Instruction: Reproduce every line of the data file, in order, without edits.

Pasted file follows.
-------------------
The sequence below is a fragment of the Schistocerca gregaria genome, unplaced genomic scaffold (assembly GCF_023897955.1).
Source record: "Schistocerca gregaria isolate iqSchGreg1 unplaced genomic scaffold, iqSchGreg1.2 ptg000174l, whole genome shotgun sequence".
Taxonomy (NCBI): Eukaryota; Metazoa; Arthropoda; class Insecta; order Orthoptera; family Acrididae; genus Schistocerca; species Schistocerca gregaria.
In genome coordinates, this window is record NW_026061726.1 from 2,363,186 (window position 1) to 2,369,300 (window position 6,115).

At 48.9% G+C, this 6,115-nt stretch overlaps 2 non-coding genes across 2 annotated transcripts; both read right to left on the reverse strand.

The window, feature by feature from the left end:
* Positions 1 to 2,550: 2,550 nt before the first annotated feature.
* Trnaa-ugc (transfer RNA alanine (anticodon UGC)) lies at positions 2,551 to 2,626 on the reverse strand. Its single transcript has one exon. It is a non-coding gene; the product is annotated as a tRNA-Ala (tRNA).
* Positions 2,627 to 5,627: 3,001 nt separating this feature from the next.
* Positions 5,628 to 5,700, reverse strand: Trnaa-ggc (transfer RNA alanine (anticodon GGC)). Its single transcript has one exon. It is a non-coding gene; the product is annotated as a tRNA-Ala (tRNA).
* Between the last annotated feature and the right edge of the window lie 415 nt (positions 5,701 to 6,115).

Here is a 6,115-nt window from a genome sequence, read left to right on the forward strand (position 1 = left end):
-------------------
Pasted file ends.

The sequence below is a fragment of the Schistocerca gregaria genome, unplaced genomic scaffold (assembly GCF_023897955.1).
Source record: "Schistocerca gregaria isolate iqSchGreg1 unplaced genomic scaffold, iqSchGreg1.2 ptg000174l, whole genome shotgun sequence".
Taxonomy (NCBI): Eukaryota; Metazoa; Arthropoda; class Insecta; order Orthoptera; family Acrididae; genus Schistocerca; species Schistocerca gregaria.
In genome coordinates, this window is record NW_026061726.1 from 2,363,186 (window position 1) to 2,369,300 (window position 6,115).

At 48.9% G+C, this 6,115-nt stretch overlaps 2 non-coding genes across 2 annotated transcripts; both read right to left on the reverse strand.

The window, feature by feature from the left end:
* Positions 1 to 2,550: 2,550 nt before the first annotated feature.
* Trnaa-ugc (transfer RNA alanine (anticodon UGC)) lies at positions 2,551 to 2,626 on the reverse strand. Its single transcript has one exon. It is a non-coding gene; the product is annotated as a tRNA-Ala (tRNA).
* Positions 2,627 to 5,627: 3,001 nt separating this feature from the next.
* Positions 5,628 to 5,700, reverse strand: Trnaa-ggc (transfer RNA alanine (anticodon GGC)). Its single transcript has one exon. It is a non-coding gene; the product is annotated as a tRNA-Ala (tRNA).
* Between the last annotated feature and the right edge of the window lie 415 nt (positions 5,701 to 6,115).

Here is a 6,115-nt window from a genome sequence, read left to right on the forward strand (position 1 = left end):